4. The Common Good as Final Cause
The tradition, however, knows a kind of common good that is more than the sum of private goods, a good that is common not only by name or “predication,” as when you seek your monetary gain and I seek mine. Here, the “common” thing we seek is common by name only. We both seek the same kind of thing (monetary gain), and yet it is not a truly common goal, since it is not numerically one: your gain is not mine and mine is not yours. There is a common good as conceived by the tradition that is common not only by predication but also “by causation,” per modum causae. The common good in this sense is thought of as a cause that is numerically one and extends its effects to many, in a way that is analogous to how the sun produces light and heat for all beings on earth. The causality of the common good is that of a final cause.
A final cause “causes” by attracting, by motivating, by being a goal. We can ask why a young man is running to the train station. We learn that he is late and is making every effort to catch the train. But we really understand his action only when we learn why catching that train is so important to him. What makes this man’s journey so crucial is the final cause, for example, the person he wants to meet in the city he is going to: his fiancée. Only now we can say that we truly understand why he is running. It is the love for her and for their common friendship, the love for a specific good that motivates him. The question of the love that is motivating can be raised to the level of a general principle. Thomas Aquinas claims that every agent, of whatever kind, does everything he, she, or it does for the sake of some love. And Dante, for his part, speaks of the love “which moves the sun and all the other stars.” To understand an activity is to understand the underlying love that drives it. Without this love, there would be no movement, which is why Thomas calls the end or final cause “the cause of causes.”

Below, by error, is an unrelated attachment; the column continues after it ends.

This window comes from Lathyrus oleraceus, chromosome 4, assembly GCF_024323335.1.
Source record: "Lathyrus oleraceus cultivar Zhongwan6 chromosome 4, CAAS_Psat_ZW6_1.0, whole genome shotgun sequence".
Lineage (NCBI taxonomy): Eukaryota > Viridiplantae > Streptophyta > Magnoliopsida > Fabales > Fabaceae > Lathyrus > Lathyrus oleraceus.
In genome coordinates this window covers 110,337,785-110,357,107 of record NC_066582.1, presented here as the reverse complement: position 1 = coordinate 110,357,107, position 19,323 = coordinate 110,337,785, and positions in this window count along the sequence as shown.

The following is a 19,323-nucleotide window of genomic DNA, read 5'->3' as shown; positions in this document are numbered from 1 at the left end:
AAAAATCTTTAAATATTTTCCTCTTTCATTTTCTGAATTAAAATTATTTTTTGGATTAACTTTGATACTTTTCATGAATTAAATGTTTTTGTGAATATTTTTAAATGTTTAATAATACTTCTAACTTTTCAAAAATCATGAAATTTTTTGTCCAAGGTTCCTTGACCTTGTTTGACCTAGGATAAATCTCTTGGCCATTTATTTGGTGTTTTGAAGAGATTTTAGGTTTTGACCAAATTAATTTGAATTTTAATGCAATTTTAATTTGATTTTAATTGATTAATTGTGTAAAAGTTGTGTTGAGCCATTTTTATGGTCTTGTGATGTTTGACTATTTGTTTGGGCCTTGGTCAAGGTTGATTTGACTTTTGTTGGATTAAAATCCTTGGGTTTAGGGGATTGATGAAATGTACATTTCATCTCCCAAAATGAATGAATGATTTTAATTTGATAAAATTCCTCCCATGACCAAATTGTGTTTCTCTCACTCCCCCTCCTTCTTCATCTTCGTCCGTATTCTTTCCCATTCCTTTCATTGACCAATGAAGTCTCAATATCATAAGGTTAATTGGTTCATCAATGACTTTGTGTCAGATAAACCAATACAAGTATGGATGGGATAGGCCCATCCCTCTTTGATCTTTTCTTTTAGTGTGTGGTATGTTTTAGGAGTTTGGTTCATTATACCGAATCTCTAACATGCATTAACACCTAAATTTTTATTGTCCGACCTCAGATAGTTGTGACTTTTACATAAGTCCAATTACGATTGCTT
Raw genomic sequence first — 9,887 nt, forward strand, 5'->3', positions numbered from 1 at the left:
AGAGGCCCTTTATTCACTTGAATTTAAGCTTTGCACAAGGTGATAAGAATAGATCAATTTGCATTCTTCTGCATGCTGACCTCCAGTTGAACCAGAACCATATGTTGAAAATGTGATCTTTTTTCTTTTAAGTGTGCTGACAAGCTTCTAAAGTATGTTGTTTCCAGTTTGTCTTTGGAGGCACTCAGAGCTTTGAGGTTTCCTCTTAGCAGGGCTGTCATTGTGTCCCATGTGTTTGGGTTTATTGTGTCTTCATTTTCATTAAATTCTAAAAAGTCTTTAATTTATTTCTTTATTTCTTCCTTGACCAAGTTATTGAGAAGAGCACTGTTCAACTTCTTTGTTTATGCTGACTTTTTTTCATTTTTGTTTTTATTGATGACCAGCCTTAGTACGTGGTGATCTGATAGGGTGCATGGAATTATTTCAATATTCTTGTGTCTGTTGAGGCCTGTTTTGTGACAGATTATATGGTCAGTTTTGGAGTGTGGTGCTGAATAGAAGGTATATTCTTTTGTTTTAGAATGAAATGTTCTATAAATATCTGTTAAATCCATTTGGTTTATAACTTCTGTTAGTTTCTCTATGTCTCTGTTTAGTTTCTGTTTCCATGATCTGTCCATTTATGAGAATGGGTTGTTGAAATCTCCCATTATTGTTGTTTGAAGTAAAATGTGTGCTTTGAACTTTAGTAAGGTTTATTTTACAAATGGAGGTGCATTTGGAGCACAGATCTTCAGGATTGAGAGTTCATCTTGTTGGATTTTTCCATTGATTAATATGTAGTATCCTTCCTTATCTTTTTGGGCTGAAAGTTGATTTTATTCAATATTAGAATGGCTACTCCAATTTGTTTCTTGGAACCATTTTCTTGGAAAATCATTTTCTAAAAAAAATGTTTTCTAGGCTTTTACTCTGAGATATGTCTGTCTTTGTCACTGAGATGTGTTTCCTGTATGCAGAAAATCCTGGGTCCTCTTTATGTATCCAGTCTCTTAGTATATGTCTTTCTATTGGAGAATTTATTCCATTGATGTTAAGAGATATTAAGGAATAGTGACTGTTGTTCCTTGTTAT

Now the common good that is common as a final cause is, as good, desirable, and will move the agent to action. Inasmuch as it is common, it is a principle of union among the various agents that have it as their end. Aristotle gives the example of the child as the common good of its parents. Although in custody disputes it may happen that a father or a mother regards the child as his or her private good, the simple fact is that the child does not belong to the father alone nor to the mother alone, but to both of them, since neither of them alone was able to give life to the child. They acted as a common cause in the generation of the child. Now the child, once generated, is a good for its parents: a common good that unites them in their efforts to educate it, to make it survive and flourish. In fact, when a couple lacks this common purpose because of sterility, the risk of separation is greater, as already noted by Aristotle in antiquity. The common good, the common goal, the common purpose unites, and it unites in action, in a common activity. This is why Karol Wojtyła speaks of the “bond of a common good”: it is a special bond that “does not mean merely that we both seek a common good, it also unites the persons involved internally, and so constitutes the essential core round which any love must grow. In any case, love between two people is quite unthinkable without some common good to bind them together. This good is the end which both these persons choose.”
5. The Analogy of the Common Good